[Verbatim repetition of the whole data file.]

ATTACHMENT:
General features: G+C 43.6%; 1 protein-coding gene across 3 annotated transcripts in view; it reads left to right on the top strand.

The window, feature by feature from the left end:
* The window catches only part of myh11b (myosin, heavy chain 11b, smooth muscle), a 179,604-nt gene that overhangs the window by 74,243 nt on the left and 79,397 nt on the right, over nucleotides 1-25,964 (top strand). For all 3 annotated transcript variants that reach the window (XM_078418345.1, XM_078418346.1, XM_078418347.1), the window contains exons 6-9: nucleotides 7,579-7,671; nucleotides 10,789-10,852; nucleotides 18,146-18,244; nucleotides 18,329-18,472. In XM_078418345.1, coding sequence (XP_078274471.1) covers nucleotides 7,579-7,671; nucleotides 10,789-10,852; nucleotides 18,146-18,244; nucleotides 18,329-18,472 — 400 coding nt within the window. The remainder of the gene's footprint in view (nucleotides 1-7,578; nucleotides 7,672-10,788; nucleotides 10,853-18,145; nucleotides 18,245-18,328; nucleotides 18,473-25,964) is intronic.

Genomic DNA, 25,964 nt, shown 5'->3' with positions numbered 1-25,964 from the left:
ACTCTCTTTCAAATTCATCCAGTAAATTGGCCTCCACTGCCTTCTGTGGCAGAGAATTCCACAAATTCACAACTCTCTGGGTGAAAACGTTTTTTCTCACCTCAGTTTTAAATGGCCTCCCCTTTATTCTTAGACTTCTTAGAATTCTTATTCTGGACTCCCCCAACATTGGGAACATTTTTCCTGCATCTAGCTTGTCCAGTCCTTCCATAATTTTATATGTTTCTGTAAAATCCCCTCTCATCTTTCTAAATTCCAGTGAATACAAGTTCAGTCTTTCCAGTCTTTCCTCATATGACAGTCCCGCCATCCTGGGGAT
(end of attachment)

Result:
General features: G+C 43.6%; 1 protein-coding gene across 3 annotated transcripts in view; it reads left to right on the top strand.

The window, feature by feature from the left end:
* The window catches only part of myh11b (myosin, heavy chain 11b, smooth muscle), a 179,604-nt gene that overhangs the window by 74,243 nt on the left and 79,397 nt on the right, over nucleotides 1-25,964 (top strand). For all 3 annotated transcript variants that reach the window (XM_078418345.1, XM_078418346.1, XM_078418347.1), the window contains exons 6-9: nucleotides 7,579-7,671; nucleotides 10,789-10,852; nucleotides 18,146-18,244; nucleotides 18,329-18,472. In XM_078418345.1, coding sequence (XP_078274471.1) covers nucleotides 7,579-7,671; nucleotides 10,789-10,852; nucleotides 18,146-18,244; nucleotides 18,329-18,472 — 400 coding nt within the window. The remainder of the gene's footprint in view (nucleotides 1-7,578; nucleotides 7,672-10,788; nucleotides 10,853-18,145; nucleotides 18,245-18,328; nucleotides 18,473-25,964) is intronic.

Genomic DNA, 25,964 nt, shown 5'->3' with positions numbered 1-25,964 from the left:
ACTCTCTTTCAAATTCATCCAGTAAATTGGCCTCCACTGCCTTCTGTGGCAGAGAATTCCACAAATTCACAACTCTCTGGGTGAAAACGTTTTTTCTCACCTCAGTTTTAAATGGCCTCCCCTTTATTCTTAGACTTCTTAGAATTCTTATTCTGGACTCCCCCAACATTGGGAACATTTTTCCTGCATCTAGCTTGTCCAGTCCTTCCATAATTTTATATGTTTCTGTAAAATCCCCTCTCATCTTTCTAAATTCCAGTGAATACAAGTTCAGTCTTTCCAGTCTTTCCTCATATGACAGTCCCGCCATCCTGGGGAT